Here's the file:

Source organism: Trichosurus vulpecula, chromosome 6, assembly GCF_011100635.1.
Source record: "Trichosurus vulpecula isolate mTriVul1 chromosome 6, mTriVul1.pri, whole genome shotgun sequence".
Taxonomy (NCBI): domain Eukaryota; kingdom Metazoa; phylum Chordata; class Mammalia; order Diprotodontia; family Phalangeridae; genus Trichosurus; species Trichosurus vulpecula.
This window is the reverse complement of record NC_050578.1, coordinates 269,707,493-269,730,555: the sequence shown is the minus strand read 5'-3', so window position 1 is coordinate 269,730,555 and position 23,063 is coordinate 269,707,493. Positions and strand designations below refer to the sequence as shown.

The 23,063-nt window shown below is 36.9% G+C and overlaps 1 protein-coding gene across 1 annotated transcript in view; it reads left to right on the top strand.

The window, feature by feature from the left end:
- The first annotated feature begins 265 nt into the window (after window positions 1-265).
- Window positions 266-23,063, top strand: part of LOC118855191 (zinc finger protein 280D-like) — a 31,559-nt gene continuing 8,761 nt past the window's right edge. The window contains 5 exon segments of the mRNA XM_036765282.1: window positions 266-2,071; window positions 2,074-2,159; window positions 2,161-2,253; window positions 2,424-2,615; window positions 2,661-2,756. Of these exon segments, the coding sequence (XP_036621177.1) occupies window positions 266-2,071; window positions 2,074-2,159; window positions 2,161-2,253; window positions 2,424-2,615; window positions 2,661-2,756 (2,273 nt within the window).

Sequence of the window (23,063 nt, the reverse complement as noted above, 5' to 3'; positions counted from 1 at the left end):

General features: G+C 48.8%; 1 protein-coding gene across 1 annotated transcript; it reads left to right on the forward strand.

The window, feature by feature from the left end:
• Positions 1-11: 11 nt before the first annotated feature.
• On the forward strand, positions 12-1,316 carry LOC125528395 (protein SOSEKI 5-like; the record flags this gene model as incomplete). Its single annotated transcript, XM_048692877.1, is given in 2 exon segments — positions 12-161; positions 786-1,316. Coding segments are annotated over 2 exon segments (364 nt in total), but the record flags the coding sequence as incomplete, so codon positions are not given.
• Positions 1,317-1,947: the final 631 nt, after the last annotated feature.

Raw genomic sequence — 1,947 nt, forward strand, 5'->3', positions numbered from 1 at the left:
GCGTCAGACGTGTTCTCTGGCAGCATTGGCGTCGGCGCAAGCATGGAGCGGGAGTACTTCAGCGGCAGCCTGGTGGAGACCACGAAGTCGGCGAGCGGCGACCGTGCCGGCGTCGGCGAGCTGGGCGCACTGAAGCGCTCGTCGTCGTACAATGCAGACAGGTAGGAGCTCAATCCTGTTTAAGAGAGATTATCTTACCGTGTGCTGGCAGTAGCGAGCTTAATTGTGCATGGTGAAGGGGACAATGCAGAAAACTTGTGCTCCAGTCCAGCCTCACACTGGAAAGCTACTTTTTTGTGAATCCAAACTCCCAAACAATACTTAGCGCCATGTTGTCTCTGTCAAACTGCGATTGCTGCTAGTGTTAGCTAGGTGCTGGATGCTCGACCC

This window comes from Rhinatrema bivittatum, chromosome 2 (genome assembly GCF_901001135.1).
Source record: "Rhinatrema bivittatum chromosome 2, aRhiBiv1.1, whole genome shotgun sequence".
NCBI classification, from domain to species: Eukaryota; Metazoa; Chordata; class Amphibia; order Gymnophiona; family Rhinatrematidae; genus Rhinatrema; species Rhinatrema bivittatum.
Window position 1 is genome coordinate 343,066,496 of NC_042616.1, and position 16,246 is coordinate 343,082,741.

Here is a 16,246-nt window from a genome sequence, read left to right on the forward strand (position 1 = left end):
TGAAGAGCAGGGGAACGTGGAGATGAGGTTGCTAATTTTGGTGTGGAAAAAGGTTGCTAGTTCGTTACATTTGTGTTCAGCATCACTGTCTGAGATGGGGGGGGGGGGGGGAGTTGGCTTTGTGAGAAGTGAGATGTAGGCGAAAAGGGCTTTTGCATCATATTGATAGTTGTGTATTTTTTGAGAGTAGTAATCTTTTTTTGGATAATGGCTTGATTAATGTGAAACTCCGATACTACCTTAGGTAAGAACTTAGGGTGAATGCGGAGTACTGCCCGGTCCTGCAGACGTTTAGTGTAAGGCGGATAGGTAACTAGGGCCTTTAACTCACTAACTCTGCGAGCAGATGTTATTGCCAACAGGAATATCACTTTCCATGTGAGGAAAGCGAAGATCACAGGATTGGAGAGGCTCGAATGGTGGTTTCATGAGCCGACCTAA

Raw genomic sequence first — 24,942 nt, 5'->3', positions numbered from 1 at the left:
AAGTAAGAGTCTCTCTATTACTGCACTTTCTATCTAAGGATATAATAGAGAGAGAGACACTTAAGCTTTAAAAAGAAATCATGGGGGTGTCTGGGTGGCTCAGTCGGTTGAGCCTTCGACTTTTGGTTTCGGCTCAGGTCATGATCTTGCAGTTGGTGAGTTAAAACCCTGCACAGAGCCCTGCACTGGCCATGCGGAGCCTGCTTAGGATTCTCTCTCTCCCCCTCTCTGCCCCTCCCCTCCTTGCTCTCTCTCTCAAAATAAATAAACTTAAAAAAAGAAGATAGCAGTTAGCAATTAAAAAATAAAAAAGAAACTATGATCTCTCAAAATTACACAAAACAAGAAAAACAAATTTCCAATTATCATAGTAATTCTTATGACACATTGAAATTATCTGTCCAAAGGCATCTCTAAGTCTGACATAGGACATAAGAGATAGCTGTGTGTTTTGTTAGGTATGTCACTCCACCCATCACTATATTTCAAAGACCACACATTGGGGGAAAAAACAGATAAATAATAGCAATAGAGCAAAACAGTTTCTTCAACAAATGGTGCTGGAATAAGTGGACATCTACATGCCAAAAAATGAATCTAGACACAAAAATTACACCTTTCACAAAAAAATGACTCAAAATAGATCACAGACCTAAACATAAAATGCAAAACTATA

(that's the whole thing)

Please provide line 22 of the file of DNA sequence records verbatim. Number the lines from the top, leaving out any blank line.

TGAAGAGCAGGGGAACGTGGAGATGAGGTTGCTAATTTTGGTGTGGAAAAAGGTTGCTAGTTCGTTACATTTGTGTTCAGCATCACTGTCTGAGATGGGGGGGGGGGGGGGAGTTGGCTTTGTGAGAAGTGAGATGTAGGCGAAAAGGGCTTTTGCATCATATTGATAGTTGTGTATTTTTTGAGAGTAGTAATCTTTTTTTGGATAATGGCTTGATTAATGTGAAACTCCGATACTACCTTAGGTAAGAACTTAGGGTGAATGCGGAGTACTGCCCGGTCCTGCAGACGTTTAGTGTAAGGCGGATAGGTAACTAGGGCCTTTAACTCACTAACTCTGCGAGCAGATGTTATTGCCAACAGGAATATCACTTTCCATGTGAGGAAAGCGAAGATCACAGGATTGGAGAGGCTCGAATGGTGGTTTCATGAGCCGACCTAA